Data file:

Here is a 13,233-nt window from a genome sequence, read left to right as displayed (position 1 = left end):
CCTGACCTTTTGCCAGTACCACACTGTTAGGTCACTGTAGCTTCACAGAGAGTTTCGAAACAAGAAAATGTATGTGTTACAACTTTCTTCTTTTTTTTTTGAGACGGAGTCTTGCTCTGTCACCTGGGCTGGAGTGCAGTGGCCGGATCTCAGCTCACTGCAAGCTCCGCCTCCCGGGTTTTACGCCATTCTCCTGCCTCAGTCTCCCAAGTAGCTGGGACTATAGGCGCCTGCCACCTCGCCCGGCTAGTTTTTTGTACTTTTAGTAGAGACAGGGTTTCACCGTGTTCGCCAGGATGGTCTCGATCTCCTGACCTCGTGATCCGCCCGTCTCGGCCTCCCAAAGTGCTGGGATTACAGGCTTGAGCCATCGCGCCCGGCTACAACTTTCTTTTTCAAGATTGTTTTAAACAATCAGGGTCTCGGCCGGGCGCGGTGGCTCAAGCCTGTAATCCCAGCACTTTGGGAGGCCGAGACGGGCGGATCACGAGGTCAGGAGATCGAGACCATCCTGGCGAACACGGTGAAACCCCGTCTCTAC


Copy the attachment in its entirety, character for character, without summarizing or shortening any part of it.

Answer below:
Here is a 13,233-nt window from a genome sequence, read left to right as displayed (position 1 = left end):
CCTGACCTTTTGCCAGTACCACACTGTTAGGTCACTGTAGCTTCACAGAGAGTTTCGAAACAAGAAAATGTATGTGTTACAACTTTCTTCTTTTTTTTTTGAGACGGAGTCTTGCTCTGTCACCTGGGCTGGAGTGCAGTGGCCGGATCTCAGCTCACTGCAAGCTCCGCCTCCCGGGTTTTACGCCATTCTCCTGCCTCAGTCTCCCAAGTAGCTGGGACTATAGGCGCCTGCCACCTCGCCCGGCTAGTTTTTTGTACTTTTAGTAGAGACAGGGTTTCACCGTGTTCGCCAGGATGGTCTCGATCTCCTGACCTCGTGATCCGCCCGTCTCGGCCTCCCAAAGTGCTGGGATTACAGGCTTGAGCCATCGCGCCCGGCTACAACTTTCTTTTTCAAGATTGTTTTAAACAATCAGGGTCTCGGCCGGGCGCGGTGGCTCAAGCCTGTAATCCCAGCACTTTGGGAGGCCGAGACGGGCGGATCACGAGGTCAGGAGATCGAGACCATCCTGGCGAACACGGTGAAACCCCGTCTCTAC